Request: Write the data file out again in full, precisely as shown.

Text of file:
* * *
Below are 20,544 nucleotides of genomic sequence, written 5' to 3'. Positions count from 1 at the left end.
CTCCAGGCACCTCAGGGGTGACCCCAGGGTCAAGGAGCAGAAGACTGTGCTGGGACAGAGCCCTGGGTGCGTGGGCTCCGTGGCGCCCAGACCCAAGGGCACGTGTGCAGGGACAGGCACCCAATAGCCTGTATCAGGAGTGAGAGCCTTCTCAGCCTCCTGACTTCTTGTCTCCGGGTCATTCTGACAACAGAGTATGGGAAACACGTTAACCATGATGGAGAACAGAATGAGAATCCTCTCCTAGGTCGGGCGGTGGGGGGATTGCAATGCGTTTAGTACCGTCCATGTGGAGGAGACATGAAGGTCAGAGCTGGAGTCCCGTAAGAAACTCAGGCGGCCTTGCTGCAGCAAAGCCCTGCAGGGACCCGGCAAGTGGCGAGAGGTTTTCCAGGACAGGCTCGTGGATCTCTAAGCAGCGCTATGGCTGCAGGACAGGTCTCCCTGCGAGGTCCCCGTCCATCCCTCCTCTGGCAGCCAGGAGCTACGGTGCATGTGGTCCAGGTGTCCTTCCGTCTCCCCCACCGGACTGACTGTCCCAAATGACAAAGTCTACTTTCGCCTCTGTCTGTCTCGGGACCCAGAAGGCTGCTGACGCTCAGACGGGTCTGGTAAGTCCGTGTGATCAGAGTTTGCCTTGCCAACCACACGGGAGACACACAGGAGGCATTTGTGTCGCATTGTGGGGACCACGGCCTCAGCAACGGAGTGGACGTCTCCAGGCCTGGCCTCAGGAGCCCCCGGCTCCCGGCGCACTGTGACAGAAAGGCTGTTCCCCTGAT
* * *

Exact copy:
Below are 20,544 nucleotides of genomic sequence, written 5' to 3'. Positions count from 1 at the left end.
CTCCAGGCACCTCAGGGGTGACCCCAGGGTCAAGGAGCAGAAGACTGTGCTGGGACAGAGCCCTGGGTGCGTGGGCTCCGTGGCGCCCAGACCCAAGGGCACGTGTGCAGGGACAGGCACCCAATAGCCTGTATCAGGAGTGAGAGCCTTCTCAGCCTCCTGACTTCTTGTCTCCGGGTCATTCTGACAACAGAGTATGGGAAACACGTTAACCATGATGGAGAACAGAATGAGAATCCTCTCCTAGGTCGGGCGGTGGGGGGATTGCAATGCGTTTAGTACCGTCCATGTGGAGGAGACATGAAGGTCAGAGCTGGAGTCCCGTAAGAAACTCAGGCGGCCTTGCTGCAGCAAAGCCCTGCAGGGACCCGGCAAGTGGCGAGAGGTTTTCCAGGACAGGCTCGTGGATCTCTAAGCAGCGCTATGGCTGCAGGACAGGTCTCCCTGCGAGGTCCCCGTCCATCCCTCCTCTGGCAGCCAGGAGCTACGGTGCATGTGGTCCAGGTGTCCTTCCGTCTCCCCCACCGGACTGACTGTCCCAAATGACAAAGTCTACTTTCGCCTCTGTCTGTCTCGGGACCCAGAAGGCTGCTGACGCTCAGACGGGTCTGGTAAGTCCGTGTGATCAGAGTTTGCCTTGCCAACCACACGGGAGACACACAGGAGGCATTTGTGTCGCATTGTGGGGACCACGGCCTCAGCAACGGAGTGGACGTCTCCAGGCCTGGCCTCAGGAGCCCCCGGCTCCCGGCGCACTGTGACAGAAAGGCTGTTCCCCTGAT